The picture begins well enough with a majestic scene showing the return of a US cavalry regiment, after a skirmish with native Americans, to their frontier outpost near the Rio Grande river. Lasting several minutes without any dialog, we see the procession led by Col Kirby Yorke (John Wayne) slowly ride in, dust billowing all around them. The rider's faces are lined with sweat and disappointment. The outpost women look expectantly at the mounted party (and the wounded being brought in on stretchers) to ensure that their beloveds have returned. No words are spoken but much is conveyed about the life of the people in this settlement. The evocative feel and flow of this episode undoubtedly influenced some of the opening shots in Akira Kurosawa's movies. The sombre mood is continued when Kirby's commanding officer Sheridan (J Carrol Naish) laments the limitations placed on the US forces by the government, restricting them to stay within their borders, while the guerilla natives go back and forth between the US and Mexico. This has been taken up by critics as an analogy to the US government's handling of the Korean conflict, which had begun around the same time.

Chafing under restrictions which hamper their tactics, Kirby is a frustrated commander with an inadequate fighting force. A request for an additional 180 men is answered with a supply of 18...and one of those is his own son Jeff (Claude Jarman Jr.), who enlisted as a soldier almost immediately after failing the officer's commission at the military academy in West Point. A conversation between Kirby and Jeff in which they let each other know that no favors will be given or accepted reveals that the father has been away from his family for 15 years. This estrangement was mainly perpetrated by the incident during the American Civil War when Kirby, following Sheridan's scorched earth policy, ordered the razing of the farms and homestead of his Southern origin wife's family, and in the process his relationship.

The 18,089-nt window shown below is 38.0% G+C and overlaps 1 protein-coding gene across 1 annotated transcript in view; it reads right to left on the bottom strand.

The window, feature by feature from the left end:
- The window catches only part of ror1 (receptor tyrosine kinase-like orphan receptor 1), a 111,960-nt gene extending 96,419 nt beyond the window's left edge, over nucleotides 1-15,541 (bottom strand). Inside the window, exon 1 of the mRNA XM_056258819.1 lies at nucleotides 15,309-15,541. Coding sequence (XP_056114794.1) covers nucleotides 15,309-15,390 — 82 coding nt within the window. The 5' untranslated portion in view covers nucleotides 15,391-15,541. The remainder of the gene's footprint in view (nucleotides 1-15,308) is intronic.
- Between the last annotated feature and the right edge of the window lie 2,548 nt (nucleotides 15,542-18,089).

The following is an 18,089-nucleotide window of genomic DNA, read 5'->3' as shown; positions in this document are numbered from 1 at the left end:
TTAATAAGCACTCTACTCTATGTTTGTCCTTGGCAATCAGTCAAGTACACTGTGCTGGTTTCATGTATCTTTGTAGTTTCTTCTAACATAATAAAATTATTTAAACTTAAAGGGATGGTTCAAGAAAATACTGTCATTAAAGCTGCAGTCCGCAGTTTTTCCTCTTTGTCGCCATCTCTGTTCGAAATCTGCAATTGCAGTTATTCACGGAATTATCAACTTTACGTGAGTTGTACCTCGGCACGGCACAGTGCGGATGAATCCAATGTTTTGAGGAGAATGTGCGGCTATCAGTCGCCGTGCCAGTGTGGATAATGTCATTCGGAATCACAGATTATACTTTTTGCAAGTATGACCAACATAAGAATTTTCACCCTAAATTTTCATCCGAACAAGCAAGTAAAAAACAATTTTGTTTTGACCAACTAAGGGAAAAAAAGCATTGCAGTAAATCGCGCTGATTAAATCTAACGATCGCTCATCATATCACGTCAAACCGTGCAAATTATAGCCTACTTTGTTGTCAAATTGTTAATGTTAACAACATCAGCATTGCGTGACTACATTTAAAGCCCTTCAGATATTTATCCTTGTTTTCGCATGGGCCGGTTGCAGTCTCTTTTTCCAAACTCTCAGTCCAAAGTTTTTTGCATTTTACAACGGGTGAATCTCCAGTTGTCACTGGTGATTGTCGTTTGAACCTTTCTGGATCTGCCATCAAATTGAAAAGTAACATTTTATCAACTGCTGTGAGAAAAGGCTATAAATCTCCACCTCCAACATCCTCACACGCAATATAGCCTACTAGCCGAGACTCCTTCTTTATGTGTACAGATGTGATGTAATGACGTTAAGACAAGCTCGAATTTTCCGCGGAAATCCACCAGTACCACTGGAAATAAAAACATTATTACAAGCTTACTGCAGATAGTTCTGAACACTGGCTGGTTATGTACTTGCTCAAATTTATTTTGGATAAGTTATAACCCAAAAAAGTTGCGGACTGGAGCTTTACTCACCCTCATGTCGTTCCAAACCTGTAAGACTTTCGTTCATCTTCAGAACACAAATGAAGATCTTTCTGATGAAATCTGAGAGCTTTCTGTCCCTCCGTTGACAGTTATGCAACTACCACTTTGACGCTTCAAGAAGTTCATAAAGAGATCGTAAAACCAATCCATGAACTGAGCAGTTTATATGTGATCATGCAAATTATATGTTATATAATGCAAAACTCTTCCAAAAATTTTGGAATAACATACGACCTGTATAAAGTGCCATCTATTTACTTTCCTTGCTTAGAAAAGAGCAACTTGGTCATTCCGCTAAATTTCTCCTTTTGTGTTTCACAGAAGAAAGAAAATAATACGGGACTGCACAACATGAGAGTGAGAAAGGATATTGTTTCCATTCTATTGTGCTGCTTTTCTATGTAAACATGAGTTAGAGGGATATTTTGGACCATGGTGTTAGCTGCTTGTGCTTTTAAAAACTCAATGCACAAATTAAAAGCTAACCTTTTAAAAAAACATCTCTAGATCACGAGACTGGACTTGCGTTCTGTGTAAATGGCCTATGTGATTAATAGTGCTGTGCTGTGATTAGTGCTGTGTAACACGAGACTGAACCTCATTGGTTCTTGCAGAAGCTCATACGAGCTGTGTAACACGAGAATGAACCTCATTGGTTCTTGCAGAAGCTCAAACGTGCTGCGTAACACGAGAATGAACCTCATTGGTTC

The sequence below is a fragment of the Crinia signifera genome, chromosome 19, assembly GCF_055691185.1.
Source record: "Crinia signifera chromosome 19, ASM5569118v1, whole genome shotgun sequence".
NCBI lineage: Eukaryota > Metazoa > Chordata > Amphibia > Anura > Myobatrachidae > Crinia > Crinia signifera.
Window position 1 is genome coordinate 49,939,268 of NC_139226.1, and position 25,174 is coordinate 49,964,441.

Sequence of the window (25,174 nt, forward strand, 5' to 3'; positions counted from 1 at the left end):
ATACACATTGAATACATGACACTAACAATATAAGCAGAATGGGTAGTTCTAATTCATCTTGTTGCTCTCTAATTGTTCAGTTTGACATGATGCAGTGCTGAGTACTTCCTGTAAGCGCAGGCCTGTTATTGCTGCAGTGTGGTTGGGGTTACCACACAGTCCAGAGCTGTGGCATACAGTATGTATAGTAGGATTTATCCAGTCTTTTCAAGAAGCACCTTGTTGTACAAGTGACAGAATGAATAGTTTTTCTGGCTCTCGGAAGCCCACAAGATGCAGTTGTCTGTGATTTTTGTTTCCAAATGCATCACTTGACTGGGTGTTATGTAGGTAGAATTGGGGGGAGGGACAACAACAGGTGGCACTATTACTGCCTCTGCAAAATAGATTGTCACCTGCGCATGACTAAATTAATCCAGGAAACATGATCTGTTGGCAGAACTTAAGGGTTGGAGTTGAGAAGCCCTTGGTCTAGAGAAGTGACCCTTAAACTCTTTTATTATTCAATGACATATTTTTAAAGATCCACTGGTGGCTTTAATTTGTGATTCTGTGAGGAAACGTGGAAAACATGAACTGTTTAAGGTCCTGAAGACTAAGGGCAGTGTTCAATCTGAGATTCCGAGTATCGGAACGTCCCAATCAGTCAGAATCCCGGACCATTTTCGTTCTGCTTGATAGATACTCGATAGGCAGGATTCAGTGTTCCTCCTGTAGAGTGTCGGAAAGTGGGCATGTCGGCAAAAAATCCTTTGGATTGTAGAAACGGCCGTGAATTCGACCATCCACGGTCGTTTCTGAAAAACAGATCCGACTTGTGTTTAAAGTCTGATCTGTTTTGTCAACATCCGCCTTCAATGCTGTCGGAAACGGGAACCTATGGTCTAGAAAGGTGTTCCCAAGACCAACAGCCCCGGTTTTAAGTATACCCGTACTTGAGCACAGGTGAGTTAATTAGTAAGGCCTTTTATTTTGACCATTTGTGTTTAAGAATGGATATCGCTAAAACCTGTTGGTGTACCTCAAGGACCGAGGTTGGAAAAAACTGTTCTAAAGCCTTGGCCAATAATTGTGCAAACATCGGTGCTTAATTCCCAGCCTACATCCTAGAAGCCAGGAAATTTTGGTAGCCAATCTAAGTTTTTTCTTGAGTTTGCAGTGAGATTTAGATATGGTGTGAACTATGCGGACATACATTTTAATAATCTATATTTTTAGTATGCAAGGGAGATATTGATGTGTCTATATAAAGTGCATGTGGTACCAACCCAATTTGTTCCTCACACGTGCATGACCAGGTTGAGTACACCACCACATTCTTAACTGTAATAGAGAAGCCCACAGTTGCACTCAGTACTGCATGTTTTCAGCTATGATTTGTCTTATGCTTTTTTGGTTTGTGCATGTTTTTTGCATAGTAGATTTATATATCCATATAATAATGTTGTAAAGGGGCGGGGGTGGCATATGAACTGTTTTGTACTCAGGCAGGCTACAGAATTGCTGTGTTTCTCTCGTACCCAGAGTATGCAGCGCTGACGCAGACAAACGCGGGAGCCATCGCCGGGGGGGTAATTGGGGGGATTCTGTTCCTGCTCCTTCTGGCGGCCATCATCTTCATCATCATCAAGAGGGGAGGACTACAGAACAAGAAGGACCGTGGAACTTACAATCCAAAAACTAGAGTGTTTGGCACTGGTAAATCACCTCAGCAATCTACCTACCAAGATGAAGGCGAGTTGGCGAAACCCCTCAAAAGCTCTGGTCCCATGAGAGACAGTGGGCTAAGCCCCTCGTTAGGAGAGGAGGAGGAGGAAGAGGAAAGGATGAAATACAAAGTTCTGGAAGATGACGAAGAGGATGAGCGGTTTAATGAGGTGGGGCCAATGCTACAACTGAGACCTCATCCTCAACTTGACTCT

Thus far we have a strong dramatic picture, boasting finely etched characters, each battling their inner demons. Alas, this is soon lost. In an earlier address, Kirby tells the new recruits, "...each of you will have to do the work of ten men. If you fail, I'll have you spread-eagled on a wagon wheel. If you desert, you'll be found, tracked down and broken into bits." This creates expectations of a frank and harsh depiction of life for the soldiers. But apart from when the natives attack, they appear quite  comfortable. We hardly see them do any chores, and the atmosphere is like that of a rather pleasant Boy Scouts camp. Within no time, Jeff makes himself one of the men as they sing inside their tents under starry skies. Then there's Victor McLaglen's comic relief Sergeant, who dispels all notions of the hard-nosed disciplinarian.

Kirby's personal life intrudes further into his domain when wife Kathleen (Maureen O'Hara) turns up unannounced, determined to drag her son back to the safety of an officer's commission. Between Kirby's obsession with duty and Jeff's own stubborn pride, she is not to have an easy time of it, and must stay back till she gets her way. This in turn rekindles the feelings between the couple (at a hosted dinner, she makes a toast "To my only rival, the United States Cavalry."). Rendered in smoldering glances and subtle gestures, the chemistry between the actors is palpable. It's a lovely path for the film, seeing these middle-aged people, not just as parents of a strong-willed adolescent, but as an intensely attached pair who despite their differences, love each other with a passion.

It is what comes to the picture's rescue when its take on the conflict with the natives is the old cliche of soldiers vs savages. Kirby gets his redemption when Sheridan orders him to declare an all-out-attack on the the Injuns, even if it means going over into Mexico ("I want you to cross the Rio Grande, hit the Apache and burn him out.")  Unlike Ford's own previous Fort Apache, this film refuses to acknowledge the natives as more than stock villains that deserve to be shot down in the admittedly exciting action sequences. Even children are made part of the propaganda machine (fronted by an irritating cutesy Karolyn Grimes). But if you are willing to excuse its faults it is still acceptable as an emotional romance drama in a military setting.